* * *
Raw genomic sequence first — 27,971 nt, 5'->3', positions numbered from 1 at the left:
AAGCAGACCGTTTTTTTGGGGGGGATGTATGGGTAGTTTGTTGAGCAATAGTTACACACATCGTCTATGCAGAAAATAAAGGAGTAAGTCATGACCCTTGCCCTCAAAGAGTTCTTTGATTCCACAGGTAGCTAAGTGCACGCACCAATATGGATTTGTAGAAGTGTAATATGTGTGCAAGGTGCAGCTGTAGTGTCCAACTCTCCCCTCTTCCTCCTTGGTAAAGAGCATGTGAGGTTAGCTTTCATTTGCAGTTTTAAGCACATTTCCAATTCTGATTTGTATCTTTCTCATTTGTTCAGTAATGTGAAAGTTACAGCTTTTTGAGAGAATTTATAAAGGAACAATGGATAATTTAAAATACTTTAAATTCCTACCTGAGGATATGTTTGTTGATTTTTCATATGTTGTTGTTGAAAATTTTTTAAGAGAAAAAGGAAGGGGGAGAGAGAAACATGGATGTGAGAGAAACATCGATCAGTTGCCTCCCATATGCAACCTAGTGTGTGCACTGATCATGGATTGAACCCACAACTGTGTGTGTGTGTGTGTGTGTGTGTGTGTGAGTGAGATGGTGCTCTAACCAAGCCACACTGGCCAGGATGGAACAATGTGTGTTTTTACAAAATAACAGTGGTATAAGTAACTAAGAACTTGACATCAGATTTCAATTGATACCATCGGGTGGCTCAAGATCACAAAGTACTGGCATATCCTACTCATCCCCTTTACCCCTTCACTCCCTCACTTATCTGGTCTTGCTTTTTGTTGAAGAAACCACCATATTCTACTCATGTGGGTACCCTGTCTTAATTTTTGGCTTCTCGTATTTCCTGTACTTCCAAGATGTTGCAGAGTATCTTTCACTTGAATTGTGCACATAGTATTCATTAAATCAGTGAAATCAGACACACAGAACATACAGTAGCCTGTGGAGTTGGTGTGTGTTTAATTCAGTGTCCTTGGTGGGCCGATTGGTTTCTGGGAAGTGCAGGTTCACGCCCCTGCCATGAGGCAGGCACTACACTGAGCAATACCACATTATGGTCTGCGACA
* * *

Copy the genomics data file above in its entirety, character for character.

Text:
Raw genomic sequence first — 27,971 nt, 5'->3', positions numbered from 1 at the left:
AAGCAGACCGTTTTTTTGGGGGGGATGTATGGGTAGTTTGTTGAGCAATAGTTACACACATCGTCTATGCAGAAAATAAAGGAGTAAGTCATGACCCTTGCCCTCAAAGAGTTCTTTGATTCCACAGGTAGCTAAGTGCACGCACCAATATGGATTTGTAGAAGTGTAATATGTGTGCAAGGTGCAGCTGTAGTGTCCAACTCTCCCCTCTTCCTCCTTGGTAAAGAGCATGTGAGGTTAGCTTTCATTTGCAGTTTTAAGCACATTTCCAATTCTGATTTGTATCTTTCTCATTTGTTCAGTAATGTGAAAGTTACAGCTTTTTGAGAGAATTTATAAAGGAACAATGGATAATTTAAAATACTTTAAATTCCTACCTGAGGATATGTTTGTTGATTTTTCATATGTTGTTGTTGAAAATTTTTTAAGAGAAAAAGGAAGGGGGAGAGAGAAACATGGATGTGAGAGAAACATCGATCAGTTGCCTCCCATATGCAACCTAGTGTGTGCACTGATCATGGATTGAACCCACAACTGTGTGTGTGTGTGTGTGTGTGTGTGTGTGAGTGAGATGGTGCTCTAACCAAGCCACACTGGCCAGGATGGAACAATGTGTGTTTTTACAAAATAACAGTGGTATAAGTAACTAAGAACTTGACATCAGATTTCAATTGATACCATCGGGTGGCTCAAGATCACAAAGTACTGGCATATCCTACTCATCCCCTTTACCCCTTCACTCCCTCACTTATCTGGTCTTGCTTTTTGTTGAAGAAACCACCATATTCTACTCATGTGGGTACCCTGTCTTAATTTTTGGCTTCTCGTATTTCCTGTACTTCCAAGATGTTGCAGAGTATCTTTCACTTGAATTGTGCACATAGTATTCATTAAATCAGTGAAATCAGACACACAGAACATACAGTAGCCTGTGGAGTTGGTGTGTGTTTAATTCAGTGTCCTTGGTGGGCCGATTGGTTTCTGGGAAGTGCAGGTTCACGCCCCTGCCATGAGGCAGGCACTACACTGAGCAATACCACATTATGGTCTGCGACA